New Volvo factory in China to start production in H2
Published on April 25, 2013 by W.E. Ning
Swedish luxury carmaker Volvo Car Corp plans to start local production in China in the last half the year as part of its effort to accelerate growth and catch up with leading German premium brands.
A new Volvo vehicle plant in Chengdu will begin operation before the end of the year, said Doug Speck, the company’s senior vice-president for marketing, sales and customer service. Volvo was acquired by Zhejiang Geely Holding Group Co in 2010.
A big part of its plans to revive the Nordic brand is leveraging the potential of the Chinese market through local production.
In the first quarter, Volvo’s sales in China totaled 13,780 vehicles, up 26.6 percent from a year earlier. The strong performance made China the company’s fastest-growing market worldwide in the first quarter and the second-largest in sales.
Speck forecasts the premium car market in China will increase more than 10 percent this year and Volvo expects to grow with the segment or outperform it.
To meet the goal, the company plans to bring six new or upgraded models to China this year including the all-new V40 launched shortly before the Shanghai auto show.
The V40 retails between 239,900 yuan and 325,900 yuan. It is equipped with the T5 engine with maximum power of 213 hp. A company statement said the premium compact hatchback was an immediate hit after it went on sale in Europe last year and is expected to be equally well received in China.
Volvo is also showcasing new R-Design versions of the S60, XC60 and V60 at the ongoing Shanghai auto show, their first appearance in Asia. Continued improvement in products is very important for Volvo, Speck said. “We earn more respect as a premium brand because of the products we build,” he said.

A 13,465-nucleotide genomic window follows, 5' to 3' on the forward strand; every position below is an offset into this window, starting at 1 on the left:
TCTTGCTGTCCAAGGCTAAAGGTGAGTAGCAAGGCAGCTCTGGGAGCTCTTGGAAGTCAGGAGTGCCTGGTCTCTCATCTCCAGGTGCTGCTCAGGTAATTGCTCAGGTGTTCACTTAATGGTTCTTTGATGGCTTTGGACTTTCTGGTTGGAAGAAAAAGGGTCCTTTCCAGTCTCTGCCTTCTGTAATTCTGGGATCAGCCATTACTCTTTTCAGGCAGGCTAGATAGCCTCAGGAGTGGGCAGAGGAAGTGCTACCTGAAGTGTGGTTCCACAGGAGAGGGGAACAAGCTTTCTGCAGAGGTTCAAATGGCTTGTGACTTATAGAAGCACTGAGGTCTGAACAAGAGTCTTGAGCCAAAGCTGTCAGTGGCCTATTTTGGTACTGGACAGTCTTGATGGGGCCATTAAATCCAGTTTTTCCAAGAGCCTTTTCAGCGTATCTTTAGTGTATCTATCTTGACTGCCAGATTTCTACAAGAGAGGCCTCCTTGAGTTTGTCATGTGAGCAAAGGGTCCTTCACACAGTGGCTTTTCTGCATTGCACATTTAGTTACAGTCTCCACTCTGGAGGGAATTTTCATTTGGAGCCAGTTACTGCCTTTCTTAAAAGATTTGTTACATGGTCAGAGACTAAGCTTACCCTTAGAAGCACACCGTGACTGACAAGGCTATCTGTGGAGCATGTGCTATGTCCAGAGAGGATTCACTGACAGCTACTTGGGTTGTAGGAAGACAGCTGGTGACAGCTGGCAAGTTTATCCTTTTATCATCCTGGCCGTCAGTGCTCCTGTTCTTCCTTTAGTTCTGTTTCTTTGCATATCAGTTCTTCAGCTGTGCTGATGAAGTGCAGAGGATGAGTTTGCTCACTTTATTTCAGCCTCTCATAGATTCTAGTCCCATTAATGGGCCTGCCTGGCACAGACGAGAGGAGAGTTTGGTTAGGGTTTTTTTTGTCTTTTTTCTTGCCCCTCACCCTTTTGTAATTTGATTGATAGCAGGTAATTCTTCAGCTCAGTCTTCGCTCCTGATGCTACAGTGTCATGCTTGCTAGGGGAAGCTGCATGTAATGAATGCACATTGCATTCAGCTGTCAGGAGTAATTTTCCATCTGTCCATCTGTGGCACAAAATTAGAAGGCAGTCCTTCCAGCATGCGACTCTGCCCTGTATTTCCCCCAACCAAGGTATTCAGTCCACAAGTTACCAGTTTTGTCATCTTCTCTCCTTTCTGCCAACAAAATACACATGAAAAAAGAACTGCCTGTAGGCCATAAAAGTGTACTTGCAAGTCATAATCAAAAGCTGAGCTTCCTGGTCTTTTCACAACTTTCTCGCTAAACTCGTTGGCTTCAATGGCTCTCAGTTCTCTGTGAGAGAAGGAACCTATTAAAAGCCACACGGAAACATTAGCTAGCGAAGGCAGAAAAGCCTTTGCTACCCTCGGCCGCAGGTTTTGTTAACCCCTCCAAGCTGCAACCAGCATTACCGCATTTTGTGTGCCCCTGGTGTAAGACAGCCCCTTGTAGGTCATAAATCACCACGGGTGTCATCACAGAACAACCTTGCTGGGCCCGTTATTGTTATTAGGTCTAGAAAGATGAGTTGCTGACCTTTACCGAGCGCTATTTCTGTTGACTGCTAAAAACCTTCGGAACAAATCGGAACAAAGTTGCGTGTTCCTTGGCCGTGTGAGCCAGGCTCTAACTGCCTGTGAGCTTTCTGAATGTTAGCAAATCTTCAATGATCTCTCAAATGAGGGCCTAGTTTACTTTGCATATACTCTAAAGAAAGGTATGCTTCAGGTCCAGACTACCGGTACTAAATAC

The Volvo V60 diesel plug-in hybrid introduced last year in Europe is the first such vehicle in the world. It has been so successful the company is working on additional capacity to meet demand, Speck said.
The next step will be the sale of gasoline plug-in vehicles in markets including China and the US, he said. Brand clarity is another area that he believes is crucial. Speck said that the company finds there are increasing numbers of people who associate success with a “healthy, balanced life” in China. Volvo wants to position the brand around this trend.
“It is consistent with what Volvo means and can differentiate the brand from competitors,” he said. One example is Volvo’s standard, strict interior air quality system across its entire fleet, Speck said.
He noted a recent study of 43 models in the marketplace showing the Volvo S60 has the best interior air quality. “This is an example of how we can make a difference,” he said.
Speck said that Volvo plans to add about 20 new dealer outlets in China in addition to the current network of some 124 dealerships.
Plans call for the number to increase to about 250 by five years from now, Speck said, noting that the company has decided to switch the focus of dealer expansion to smaller cities.
He said many premium brands have established dealerships in the third, fourth and fifth-tier cities in China, places Volvo also needs to have presence to sell cars. At the same time, the company will continue to build its service quality and improve customer experience, he said.